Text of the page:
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Payer and Weyprecht
Man Proposes, God Disposes


On 11 Juli 1897, Salomon Andrée and his trusting, dedicated companions took off from the low plains of Spitzbergen for a flight to the Pole in a Paris-made balloon. In the evening of that very day, carrier-pigeons flattered from their basket, bearing hopeful messages that didn't arrive anywhere. As early as the fourth day after take-off, the last of the ill prophesies was fullfilled and the since long unmanageable balloon sank beyond the eighty-third degree of North latitude, infinitely far away from the Pole, infinitely far away from human beings, into the pack ice.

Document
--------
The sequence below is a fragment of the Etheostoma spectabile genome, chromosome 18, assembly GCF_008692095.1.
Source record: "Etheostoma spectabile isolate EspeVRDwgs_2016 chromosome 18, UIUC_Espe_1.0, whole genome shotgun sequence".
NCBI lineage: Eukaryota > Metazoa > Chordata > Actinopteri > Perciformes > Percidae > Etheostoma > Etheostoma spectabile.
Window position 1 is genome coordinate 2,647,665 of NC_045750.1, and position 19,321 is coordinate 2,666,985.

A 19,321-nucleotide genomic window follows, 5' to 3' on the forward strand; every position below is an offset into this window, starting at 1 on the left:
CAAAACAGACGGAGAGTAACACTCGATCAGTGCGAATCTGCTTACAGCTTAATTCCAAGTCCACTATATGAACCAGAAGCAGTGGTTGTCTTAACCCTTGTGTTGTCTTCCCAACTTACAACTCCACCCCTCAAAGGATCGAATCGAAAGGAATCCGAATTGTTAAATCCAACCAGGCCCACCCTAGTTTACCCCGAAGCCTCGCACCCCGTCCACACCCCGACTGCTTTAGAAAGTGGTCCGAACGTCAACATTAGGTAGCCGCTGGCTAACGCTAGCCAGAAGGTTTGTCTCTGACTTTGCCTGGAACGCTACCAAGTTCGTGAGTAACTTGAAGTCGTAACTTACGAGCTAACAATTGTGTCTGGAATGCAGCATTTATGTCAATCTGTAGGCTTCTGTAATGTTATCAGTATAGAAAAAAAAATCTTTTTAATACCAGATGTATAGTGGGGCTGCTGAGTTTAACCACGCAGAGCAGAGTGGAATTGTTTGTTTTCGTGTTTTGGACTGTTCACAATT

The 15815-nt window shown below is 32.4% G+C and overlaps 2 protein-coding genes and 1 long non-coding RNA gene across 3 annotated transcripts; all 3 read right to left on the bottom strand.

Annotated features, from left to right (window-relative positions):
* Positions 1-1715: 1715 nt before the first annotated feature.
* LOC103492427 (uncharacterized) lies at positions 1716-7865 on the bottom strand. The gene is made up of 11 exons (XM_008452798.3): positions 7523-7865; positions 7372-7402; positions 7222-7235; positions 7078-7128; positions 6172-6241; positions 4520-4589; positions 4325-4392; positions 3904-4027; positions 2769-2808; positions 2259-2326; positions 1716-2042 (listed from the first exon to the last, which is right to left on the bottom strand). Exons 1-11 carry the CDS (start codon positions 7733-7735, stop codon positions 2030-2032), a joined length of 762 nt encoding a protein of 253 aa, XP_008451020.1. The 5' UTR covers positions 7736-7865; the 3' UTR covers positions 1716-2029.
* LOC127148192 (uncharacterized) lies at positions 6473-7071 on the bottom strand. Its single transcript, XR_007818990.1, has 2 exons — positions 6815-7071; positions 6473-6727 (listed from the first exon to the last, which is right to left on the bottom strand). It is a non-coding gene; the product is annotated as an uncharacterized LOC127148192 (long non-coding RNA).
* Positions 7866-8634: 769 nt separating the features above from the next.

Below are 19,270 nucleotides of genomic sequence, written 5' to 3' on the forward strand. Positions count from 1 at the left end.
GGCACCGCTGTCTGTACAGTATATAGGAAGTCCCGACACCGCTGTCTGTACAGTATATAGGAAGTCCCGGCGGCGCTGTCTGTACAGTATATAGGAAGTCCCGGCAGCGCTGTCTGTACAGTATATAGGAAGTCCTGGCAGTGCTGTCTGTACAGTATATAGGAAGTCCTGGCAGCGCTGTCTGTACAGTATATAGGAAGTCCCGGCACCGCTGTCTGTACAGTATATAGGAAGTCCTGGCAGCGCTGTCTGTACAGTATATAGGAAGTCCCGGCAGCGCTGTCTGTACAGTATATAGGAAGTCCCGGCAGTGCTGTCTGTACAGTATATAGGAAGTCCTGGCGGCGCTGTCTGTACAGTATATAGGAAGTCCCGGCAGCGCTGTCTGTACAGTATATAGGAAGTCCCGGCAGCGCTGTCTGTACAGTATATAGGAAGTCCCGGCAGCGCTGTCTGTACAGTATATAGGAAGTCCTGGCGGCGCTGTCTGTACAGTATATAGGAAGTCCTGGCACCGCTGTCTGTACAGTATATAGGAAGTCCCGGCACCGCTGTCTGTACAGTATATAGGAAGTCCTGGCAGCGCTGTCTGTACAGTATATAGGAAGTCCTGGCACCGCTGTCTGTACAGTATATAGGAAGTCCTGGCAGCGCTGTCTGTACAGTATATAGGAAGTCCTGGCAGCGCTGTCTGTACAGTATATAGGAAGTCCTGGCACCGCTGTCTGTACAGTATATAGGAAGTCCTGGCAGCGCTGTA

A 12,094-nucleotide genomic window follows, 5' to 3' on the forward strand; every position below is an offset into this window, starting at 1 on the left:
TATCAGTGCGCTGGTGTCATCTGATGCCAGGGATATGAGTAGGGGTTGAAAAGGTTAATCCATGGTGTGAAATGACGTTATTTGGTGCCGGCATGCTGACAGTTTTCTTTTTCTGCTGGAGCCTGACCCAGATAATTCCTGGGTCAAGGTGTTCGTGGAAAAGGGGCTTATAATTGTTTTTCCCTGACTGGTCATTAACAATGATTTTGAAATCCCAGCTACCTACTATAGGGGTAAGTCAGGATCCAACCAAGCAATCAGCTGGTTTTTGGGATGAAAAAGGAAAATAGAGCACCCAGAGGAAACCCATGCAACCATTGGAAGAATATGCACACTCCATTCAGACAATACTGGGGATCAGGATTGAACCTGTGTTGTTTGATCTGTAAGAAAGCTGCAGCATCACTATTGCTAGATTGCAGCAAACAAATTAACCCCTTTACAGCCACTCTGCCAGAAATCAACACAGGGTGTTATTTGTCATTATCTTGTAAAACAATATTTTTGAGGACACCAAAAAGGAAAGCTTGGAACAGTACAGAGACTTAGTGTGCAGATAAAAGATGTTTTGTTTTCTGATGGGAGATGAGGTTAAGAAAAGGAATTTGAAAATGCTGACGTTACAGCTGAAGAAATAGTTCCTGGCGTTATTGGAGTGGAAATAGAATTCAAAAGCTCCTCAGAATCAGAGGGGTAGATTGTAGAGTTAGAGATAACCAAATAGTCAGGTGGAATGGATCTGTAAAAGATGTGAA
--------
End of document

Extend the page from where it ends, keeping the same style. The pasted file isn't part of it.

Christoph Ransmayr, "Die Schrecken des Eises und der Finsternis"

In 1930 the bodies of Andrée (above) and his companions were found, together with Andrée's diaries and exposed photographic plates.


Two of the damned and their crashed balloon.
Picture from the French magazine "L'illustration", December 1930. Used by kind permission of Tom de Herdt from Belgium. Tom and I happen to be, independently, exploring the same Arctic and literary themes.